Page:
Yonge subway line over capacity during the morning rush
On Thursday, Jan. 18, the same day Toronto Transit Commission (TTC) was discussing the future of Line One, the transit advocacy group TTC Riders handed out “overcrowding relief kits” to passengers at King Station.
“The Yonge line is dangerously overcrowded, and riders are in desperate need of relief,” said Shelagh Pizey-Allen, executive director of TTC Riders in a statement.
“The TTC board must consider the actions for the future over TTC lines, we all need to see all the levels of governments functioning to fund construction of the relief line as soon as possible,” said Pizey-Allen in an interview with The Dialog.
Inside the kit, there was a breath mint, a transit-themed crossword puzzle and a guide on how to relieve overcrowding.
The guide urges commuters to call Mayor John Tory and Premier Kathleen Wynne, demanding to fund and build the relief line as soon as possible and included their phone numbers.
“TTC Riders is campaigning for lower fares and better services on the TTC, and we are working towards to a world-class, affordable public transit system” said Pizey-Allen.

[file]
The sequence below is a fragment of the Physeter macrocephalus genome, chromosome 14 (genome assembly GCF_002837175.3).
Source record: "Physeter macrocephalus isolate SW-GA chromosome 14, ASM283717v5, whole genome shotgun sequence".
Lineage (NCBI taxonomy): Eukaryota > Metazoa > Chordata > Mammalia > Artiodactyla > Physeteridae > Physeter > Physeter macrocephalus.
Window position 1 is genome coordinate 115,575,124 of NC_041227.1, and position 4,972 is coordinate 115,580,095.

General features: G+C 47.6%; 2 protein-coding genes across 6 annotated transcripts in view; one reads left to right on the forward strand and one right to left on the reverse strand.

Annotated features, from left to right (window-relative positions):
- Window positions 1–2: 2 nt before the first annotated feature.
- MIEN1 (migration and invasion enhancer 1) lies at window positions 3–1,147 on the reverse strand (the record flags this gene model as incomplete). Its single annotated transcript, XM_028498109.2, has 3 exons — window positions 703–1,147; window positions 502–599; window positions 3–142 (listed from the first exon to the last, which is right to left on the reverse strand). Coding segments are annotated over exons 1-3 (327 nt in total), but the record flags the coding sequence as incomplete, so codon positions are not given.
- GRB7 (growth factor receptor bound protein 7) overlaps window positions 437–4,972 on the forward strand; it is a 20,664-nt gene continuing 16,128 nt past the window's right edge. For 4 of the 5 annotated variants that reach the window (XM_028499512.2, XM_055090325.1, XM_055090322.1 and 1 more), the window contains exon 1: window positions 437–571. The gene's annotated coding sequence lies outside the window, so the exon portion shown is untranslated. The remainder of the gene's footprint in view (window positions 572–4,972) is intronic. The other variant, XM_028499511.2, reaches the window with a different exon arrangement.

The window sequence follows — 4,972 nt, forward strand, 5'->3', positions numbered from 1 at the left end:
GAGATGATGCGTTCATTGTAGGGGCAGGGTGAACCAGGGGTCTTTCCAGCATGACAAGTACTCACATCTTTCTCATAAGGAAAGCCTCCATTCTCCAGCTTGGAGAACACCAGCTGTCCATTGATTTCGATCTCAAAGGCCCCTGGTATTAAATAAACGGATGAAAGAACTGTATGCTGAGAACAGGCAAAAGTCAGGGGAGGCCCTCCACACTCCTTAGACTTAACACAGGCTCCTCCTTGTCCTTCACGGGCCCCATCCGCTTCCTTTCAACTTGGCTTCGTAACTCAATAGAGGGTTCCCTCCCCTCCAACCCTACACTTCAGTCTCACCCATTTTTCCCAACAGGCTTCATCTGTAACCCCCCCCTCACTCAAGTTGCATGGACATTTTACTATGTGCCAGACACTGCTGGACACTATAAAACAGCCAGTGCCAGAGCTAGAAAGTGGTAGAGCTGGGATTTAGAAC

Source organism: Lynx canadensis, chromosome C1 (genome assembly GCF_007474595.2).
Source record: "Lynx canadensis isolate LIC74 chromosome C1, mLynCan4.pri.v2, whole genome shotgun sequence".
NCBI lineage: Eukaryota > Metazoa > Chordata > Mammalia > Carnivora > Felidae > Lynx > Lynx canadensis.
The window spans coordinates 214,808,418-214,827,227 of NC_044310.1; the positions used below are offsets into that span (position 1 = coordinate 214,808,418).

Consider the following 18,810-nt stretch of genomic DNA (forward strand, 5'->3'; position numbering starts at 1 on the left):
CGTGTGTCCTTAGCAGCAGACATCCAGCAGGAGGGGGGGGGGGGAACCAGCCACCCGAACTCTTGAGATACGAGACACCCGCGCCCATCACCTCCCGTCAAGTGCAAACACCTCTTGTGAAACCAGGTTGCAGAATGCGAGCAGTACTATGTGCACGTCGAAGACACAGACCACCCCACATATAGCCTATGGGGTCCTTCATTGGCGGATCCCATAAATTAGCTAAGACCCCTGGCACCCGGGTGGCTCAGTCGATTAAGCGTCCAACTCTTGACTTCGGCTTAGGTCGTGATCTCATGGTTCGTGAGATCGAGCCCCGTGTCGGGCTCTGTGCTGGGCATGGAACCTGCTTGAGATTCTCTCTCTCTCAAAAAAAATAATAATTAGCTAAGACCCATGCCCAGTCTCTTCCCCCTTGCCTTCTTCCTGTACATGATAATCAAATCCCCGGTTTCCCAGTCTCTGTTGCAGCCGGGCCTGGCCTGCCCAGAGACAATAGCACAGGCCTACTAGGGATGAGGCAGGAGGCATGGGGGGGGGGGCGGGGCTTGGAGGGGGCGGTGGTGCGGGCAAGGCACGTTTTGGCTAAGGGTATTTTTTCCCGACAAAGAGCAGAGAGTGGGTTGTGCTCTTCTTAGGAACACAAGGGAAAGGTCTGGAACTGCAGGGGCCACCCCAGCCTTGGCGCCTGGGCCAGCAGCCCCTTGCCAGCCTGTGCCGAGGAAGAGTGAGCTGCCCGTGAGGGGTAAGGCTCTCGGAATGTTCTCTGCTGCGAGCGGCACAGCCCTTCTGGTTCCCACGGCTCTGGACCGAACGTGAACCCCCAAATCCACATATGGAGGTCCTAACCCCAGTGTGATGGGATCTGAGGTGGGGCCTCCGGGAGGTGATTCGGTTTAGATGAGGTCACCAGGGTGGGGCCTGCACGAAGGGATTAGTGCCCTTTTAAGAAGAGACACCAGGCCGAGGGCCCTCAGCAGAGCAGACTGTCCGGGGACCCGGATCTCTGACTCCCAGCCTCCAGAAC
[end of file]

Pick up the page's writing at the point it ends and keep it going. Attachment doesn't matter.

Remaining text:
A report called Managing Crowding on Line One by TTC chief operating officer Mike Palmer states that “Finch to Union Station is the busiest section of any transit line on the TTC network, carrying 450,000 customer trips per day.”
The report says use of line one has grown during the last 15 years exceeding the capacity during the morning rush.
The report also recommends implementation of automatic train control at the end of 2019, which will permit trains to run closer and safer. It also suggests implementing a customer awareness campaign about emergency alarms, the work on the relief line, the purchase of new trains, and congestion fare pricing as a medium-term solution.
“The city and province need to fund better TTC service and start building the relief line as soon as possible to end the dangerous overcrowding on the Yonge line” said Pizey-Allen.
In addition to the construction of the relief line, TTC Riders wants the city to increase the subsidy for the TTC.
“The TTC is the least funded transit in North America with an average of $2.60 per ride. In 2017, the TTC received a city subsidy under $1 per ride,” said Pizey-Allen.
TTC Riders is planning a transit day of action on Jan. 30 and are calling for the creation of two-hour transfers, a low-income transit pass and better service, according to Pizey-Allen.